NEWS: Mortgage Lenders Loosen Standards
Mortgage Lenders Loosen Standards
Despite Growing Concerns, Banks Keep Relaxing Credit-Score, Income and Debt-Load Rules
By RUTH SIMON
Staff Reporter of THE WALL STREET JOURNAL
July 26, 2005; Page D1
Mortgage lenders are continuing to loosen their standards, despite growing fears that relaxed lending practices could increase risks for borrowers and lenders in overheated housing markets.
Novel loan products have helped fuel much of the run-up, which continues to defy expectations, as reflected in home-sales data released yesterday. Existing-home sales hit another record in June, up 2.7% from May's heated levels, according to the National Association of Realtors. Median home prices rose 14.7% from June 2004.
But lenders are making it still easier for borrowers to qualify for a loan. They are lowering the credit scores needed to qualify for certain loans, increasing the debt loads borrowers can carry and easing the way for borrowers to get loans while providing little documentation. In some cases, lenders are easing standards not only for homeowners, but also for the growing number of people buying residential real estate as an investment.
In one recent move, Chase Home Finance, a unit of J.P. Morgan Chase & Co., this spring began allowing some of its customers to take out home-equity loans and lines of credit without having their incomes verified. Under the new program, income verification isn't required for home-equity loans of up to $200,000, provided that the borrower's total mortgage debt doesn't exceed 90% of the property's value or $1.5 million. The change "is not for all customers -- it's only for customers with the very highest credit rating," a company spokeswoman says. Loans with little or no documentation have grown in popularity industry-wide.
Last month, Wells Fargo & Co. began allowing buyers of investment properties in some parts of the country to take out interest-only mortgages, which let borrowers pay interest and no principal in the loan's early years. Another recent change in some markets boosts the standard for how much total debt and housing expenses certain borrowers can carry to 45% of their income from 38%.
A Wells Fargo spokesman says the company doesn't discuss specific changes, but that it consistently monitors economic conditions in its major markets and will at times "modify our lending guidelines in a specific market." He added, "On a national basis, we have made no substantive changes to our lending policies and practices."
Banking regulators, meanwhile, are paying closer attention to mortgage lending practices. "Lending standards are continuing to ease," says Barbara Grunkemeyer, deputy comptroller for credit risk at the Office of the Comptroller of the Currency, which is putting the finishing touches on its annual survey of bank underwriting standards. Federal Reserve surveys of bank loan officers show that lenders have tended to loosen standards since early 2004, following a period of relative tightening.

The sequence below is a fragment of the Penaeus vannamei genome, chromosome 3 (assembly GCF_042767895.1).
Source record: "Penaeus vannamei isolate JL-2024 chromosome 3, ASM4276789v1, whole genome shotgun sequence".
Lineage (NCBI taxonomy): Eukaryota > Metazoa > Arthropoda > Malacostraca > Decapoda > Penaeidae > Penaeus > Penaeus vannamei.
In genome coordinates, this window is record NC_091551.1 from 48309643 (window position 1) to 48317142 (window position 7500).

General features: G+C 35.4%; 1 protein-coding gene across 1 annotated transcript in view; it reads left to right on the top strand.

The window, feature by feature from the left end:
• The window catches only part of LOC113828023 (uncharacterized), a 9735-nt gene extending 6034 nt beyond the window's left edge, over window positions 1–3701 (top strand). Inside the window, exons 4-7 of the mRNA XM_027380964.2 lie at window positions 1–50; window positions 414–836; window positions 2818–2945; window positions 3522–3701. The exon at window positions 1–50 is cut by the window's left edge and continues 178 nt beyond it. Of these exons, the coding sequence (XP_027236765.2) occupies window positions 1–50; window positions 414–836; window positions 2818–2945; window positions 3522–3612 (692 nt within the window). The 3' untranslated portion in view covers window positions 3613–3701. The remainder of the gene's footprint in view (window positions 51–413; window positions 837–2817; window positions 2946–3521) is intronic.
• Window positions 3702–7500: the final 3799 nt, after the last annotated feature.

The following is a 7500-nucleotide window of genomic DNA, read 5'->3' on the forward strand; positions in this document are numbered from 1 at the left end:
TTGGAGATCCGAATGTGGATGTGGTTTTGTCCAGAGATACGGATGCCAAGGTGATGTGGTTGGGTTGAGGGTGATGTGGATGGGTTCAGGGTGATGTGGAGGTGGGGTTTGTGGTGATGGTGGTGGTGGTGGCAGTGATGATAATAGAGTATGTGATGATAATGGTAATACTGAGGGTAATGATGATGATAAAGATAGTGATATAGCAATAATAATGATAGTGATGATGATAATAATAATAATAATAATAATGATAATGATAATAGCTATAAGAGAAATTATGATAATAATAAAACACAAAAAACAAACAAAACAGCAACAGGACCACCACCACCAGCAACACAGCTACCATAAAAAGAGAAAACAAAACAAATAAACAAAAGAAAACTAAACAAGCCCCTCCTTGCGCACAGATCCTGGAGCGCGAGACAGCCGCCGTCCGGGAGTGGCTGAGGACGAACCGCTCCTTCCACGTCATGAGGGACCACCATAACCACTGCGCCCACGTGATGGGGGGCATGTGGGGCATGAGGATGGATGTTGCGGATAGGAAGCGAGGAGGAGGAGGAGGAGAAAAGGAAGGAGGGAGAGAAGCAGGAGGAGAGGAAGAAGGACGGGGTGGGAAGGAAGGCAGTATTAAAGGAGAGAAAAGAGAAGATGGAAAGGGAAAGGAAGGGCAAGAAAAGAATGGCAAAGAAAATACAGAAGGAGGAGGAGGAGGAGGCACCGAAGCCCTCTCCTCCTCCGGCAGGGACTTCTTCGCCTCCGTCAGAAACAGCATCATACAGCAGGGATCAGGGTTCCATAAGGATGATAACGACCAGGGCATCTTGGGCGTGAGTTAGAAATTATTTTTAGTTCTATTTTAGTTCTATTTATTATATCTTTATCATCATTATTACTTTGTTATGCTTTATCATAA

In some cases, lenders have tweaked their offerings by reducing the minimum credit scores needed to qualify for certain loans. Countrywide Financial Corp., for instance, recently cut by 20 points the minimum credit score borrowers with bigger loan amounts need to qualify for one of its popular loan programs. A Countrywide spokeswoman says the change was designed to make the terms of this loan consistent with its other offers.
The continuing loosening of lending standards has helped push the homeownership rate to a record 69% of U.S. households. Mortgage delinquencies, meanwhile, have remained low, with just 1.08% of residential mortgages in foreclosure proceedings at the end of the first quarter, down from 1.17% five years earlier, according to the Mortgage Bankers Association. Low interest rates and rising home prices have helped keep delinquencies down by keeping monthly payments in check and making it easy for borrowers who run into trouble to refinance or sell their homes at a profit.
But the lowering of standards has also raised concerns that some borrowers may run into trouble making their payments, and that defaults could rise. In May, in response to concerns about looser underwriting standards, bank regulators issued their first-ever guidelines for credit-risk management for home-equity lending. Regulators are working on new guidelines for mortgage lenders.